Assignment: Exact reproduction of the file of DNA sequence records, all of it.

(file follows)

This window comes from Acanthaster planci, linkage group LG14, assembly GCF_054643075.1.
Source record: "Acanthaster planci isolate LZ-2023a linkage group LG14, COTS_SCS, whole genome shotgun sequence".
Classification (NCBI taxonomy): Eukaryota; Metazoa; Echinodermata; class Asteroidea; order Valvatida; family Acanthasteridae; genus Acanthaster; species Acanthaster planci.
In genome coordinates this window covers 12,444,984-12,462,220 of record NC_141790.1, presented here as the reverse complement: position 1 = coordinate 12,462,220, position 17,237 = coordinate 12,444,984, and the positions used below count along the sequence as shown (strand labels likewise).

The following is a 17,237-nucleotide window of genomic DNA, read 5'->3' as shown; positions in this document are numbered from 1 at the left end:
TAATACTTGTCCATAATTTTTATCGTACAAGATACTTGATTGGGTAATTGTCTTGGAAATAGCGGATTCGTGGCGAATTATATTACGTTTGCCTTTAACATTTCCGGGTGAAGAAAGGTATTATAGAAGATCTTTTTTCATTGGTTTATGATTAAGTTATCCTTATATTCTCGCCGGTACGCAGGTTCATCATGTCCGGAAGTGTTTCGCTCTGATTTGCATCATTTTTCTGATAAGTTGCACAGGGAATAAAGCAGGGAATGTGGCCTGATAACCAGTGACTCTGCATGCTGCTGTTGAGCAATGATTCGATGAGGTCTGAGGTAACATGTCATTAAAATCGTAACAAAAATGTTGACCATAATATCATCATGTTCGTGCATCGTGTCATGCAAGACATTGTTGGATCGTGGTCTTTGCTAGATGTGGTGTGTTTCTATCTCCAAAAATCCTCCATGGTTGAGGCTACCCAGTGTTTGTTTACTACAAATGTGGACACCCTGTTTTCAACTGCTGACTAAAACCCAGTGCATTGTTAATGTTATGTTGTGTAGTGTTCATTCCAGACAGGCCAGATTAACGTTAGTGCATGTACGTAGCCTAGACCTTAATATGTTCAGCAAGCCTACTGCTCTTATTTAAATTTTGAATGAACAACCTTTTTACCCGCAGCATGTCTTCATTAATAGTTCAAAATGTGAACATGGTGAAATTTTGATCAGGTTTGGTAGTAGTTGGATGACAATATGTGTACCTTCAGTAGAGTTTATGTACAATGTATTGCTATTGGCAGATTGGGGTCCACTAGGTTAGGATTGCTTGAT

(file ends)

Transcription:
This window comes from Acanthaster planci, linkage group LG14, assembly GCF_054643075.1.
Source record: "Acanthaster planci isolate LZ-2023a linkage group LG14, COTS_SCS, whole genome shotgun sequence".
Classification (NCBI taxonomy): Eukaryota; Metazoa; Echinodermata; class Asteroidea; order Valvatida; family Acanthasteridae; genus Acanthaster; species Acanthaster planci.
In genome coordinates this window covers 12,444,984-12,462,220 of record NC_141790.1, presented here as the reverse complement: position 1 = coordinate 12,462,220, position 17,237 = coordinate 12,444,984, and the positions used below count along the sequence as shown (strand labels likewise).

The following is a 17,237-nucleotide window of genomic DNA, read 5'->3' as shown; positions in this document are numbered from 1 at the left end:
TAATACTTGTCCATAATTTTTATCGTACAAGATACTTGATTGGGTAATTGTCTTGGAAATAGCGGATTCGTGGCGAATTATATTACGTTTGCCTTTAACATTTCCGGGTGAAGAAAGGTATTATAGAAGATCTTTTTTCATTGGTTTATGATTAAGTTATCCTTATATTCTCGCCGGTACGCAGGTTCATCATGTCCGGAAGTGTTTCGCTCTGATTTGCATCATTTTTCTGATAAGTTGCACAGGGAATAAAGCAGGGAATGTGGCCTGATAACCAGTGACTCTGCATGCTGCTGTTGAGCAATGATTCGATGAGGTCTGAGGTAACATGTCATTAAAATCGTAACAAAAATGTTGACCATAATATCATCATGTTCGTGCATCGTGTCATGCAAGACATTGTTGGATCGTGGTCTTTGCTAGATGTGGTGTGTTTCTATCTCCAAAAATCCTCCATGGTTGAGGCTACCCAGTGTTTGTTTACTACAAATGTGGACACCCTGTTTTCAACTGCTGACTAAAACCCAGTGCATTGTTAATGTTATGTTGTGTAGTGTTCATTCCAGACAGGCCAGATTAACGTTAGTGCATGTACGTAGCCTAGACCTTAATATGTTCAGCAAGCCTACTGCTCTTATTTAAATTTTGAATGAACAACCTTTTTACCCGCAGCATGTCTTCATTAATAGTTCAAAATGTGAACATGGTGAAATTTTGATCAGGTTTGGTAGTAGTTGGATGACAATATGTGTACCTTCAGTAGAGTTTATGTACAATGTATTGCTATTGGCAGATTGGGGTCCACTAGGTTAGGATTGCTTGAT